As immigration-reform efforts in Washington, D.C., have crumbled, Texas Baptists announced in June a new plan to help legal immigrants become citizens.
The Immigration Service and Aid Center (ISAAC) is the first initiative to help churches across the country that want to host government-accredited assistance programs, according to organizers with the Baptist General Convention of Texas (BGCT) and Buckner International Ministries.
ISAAC stems from a five-year investigation, said Suzii Paynter, director of the BGCT's Christian Life Commission. Her group discovered numerous examples of unscrupulous attorneys who promised help with navigating the citizenship process but never delivered.
"The average person seeking help is uninformed and living in fear," said Albert Reyes, president of Buckner Children and Family Services. "They're served by people pretending to be their friend."
ISAAC focuses on helping church leaders find the training they need to make their churches accredited with the government to become immigration centers. ISAAC may also provide scholarships to church leaders who want to attend training classes. A BGCT agency that preceded ISAAC helped seven Texas churches move toward accreditation, and program leaders saw the need for a nationwide program when they fielded questions from churches in other states. ISAAC has largely dodged criticism because the program aids only qualified, legal applicants seeking citizenship.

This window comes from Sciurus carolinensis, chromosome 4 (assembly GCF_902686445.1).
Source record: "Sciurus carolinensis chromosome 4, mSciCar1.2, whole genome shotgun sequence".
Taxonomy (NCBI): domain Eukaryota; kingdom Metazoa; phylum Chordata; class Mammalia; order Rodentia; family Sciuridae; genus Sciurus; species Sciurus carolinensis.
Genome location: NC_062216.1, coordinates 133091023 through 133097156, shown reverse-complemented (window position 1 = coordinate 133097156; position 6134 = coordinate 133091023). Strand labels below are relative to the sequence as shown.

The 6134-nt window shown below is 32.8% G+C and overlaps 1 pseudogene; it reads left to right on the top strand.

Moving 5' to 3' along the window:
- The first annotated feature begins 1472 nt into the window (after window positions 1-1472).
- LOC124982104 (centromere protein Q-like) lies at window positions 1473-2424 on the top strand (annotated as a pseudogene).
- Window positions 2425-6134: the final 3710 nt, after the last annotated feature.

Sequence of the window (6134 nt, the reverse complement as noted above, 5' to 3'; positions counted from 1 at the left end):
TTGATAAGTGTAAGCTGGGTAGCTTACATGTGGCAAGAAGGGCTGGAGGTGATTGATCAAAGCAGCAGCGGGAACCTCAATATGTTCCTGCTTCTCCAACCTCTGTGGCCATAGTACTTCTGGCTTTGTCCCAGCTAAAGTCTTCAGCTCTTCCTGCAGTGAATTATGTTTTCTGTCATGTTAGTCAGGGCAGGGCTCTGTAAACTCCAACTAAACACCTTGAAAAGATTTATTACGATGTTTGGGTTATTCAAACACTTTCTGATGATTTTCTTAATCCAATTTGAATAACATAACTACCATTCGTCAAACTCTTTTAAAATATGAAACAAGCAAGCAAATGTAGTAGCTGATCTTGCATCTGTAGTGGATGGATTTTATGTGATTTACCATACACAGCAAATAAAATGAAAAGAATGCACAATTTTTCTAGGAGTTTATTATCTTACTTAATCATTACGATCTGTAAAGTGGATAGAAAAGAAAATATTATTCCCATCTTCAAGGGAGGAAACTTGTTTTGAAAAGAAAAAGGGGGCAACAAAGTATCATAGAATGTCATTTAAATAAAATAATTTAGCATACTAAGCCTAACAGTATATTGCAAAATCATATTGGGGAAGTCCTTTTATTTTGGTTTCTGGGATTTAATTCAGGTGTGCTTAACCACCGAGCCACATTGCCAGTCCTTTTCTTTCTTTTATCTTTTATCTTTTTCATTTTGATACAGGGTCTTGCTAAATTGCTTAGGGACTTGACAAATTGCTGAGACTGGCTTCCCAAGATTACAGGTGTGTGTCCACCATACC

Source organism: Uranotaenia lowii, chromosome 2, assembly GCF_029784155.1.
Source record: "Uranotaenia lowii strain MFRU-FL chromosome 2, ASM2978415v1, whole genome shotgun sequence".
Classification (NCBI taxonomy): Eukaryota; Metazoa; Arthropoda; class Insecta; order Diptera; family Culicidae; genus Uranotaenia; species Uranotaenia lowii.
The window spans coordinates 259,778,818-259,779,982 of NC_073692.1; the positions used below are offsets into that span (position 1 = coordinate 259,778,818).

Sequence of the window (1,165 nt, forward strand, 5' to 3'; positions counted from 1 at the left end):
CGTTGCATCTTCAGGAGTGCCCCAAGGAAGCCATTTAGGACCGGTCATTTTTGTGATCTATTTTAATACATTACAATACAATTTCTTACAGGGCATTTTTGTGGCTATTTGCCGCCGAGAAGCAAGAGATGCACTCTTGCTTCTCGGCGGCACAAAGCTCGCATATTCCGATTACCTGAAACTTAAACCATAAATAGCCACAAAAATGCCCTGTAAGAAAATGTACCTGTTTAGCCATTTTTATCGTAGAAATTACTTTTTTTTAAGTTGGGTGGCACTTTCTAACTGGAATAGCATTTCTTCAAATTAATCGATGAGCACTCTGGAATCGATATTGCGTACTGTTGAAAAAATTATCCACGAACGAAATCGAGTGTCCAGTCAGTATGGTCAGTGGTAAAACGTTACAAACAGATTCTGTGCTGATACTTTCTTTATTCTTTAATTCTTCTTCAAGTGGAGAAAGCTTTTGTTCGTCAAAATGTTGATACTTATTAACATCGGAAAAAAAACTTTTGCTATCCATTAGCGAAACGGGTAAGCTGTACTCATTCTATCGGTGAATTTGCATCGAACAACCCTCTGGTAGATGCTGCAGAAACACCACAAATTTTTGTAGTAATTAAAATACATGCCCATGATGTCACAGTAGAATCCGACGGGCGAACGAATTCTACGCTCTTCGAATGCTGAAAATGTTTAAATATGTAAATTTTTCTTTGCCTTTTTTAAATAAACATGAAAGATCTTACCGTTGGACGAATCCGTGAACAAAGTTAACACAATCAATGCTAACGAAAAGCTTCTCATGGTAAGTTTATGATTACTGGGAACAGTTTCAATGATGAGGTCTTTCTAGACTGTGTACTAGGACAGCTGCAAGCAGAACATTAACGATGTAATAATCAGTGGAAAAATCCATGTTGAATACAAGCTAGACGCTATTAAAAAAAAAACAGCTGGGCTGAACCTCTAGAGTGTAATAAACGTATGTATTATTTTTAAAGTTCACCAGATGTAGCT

"Most people are conflicted about immigration," Paynter said. "I don't want people taking advantage of my country. But there are people who could be helped if the system worked better."
Reyes said ISAAC will focus on convening training workshops, leaving other nonprofits and churches responsible for funding ...1
Already a CT subscriber? Log in for full digital access.
Have something to add about this? See something we missed? Share your feedback here.
Subscribe to Christianity Today and get access to this article plus 60+ years of archives.
- Home delivery of CT magazine
- Complete access to articles on ChristianityToday.com
- Over 120 years of magazine archives plus full access to all of CT’s online archives
- Learn more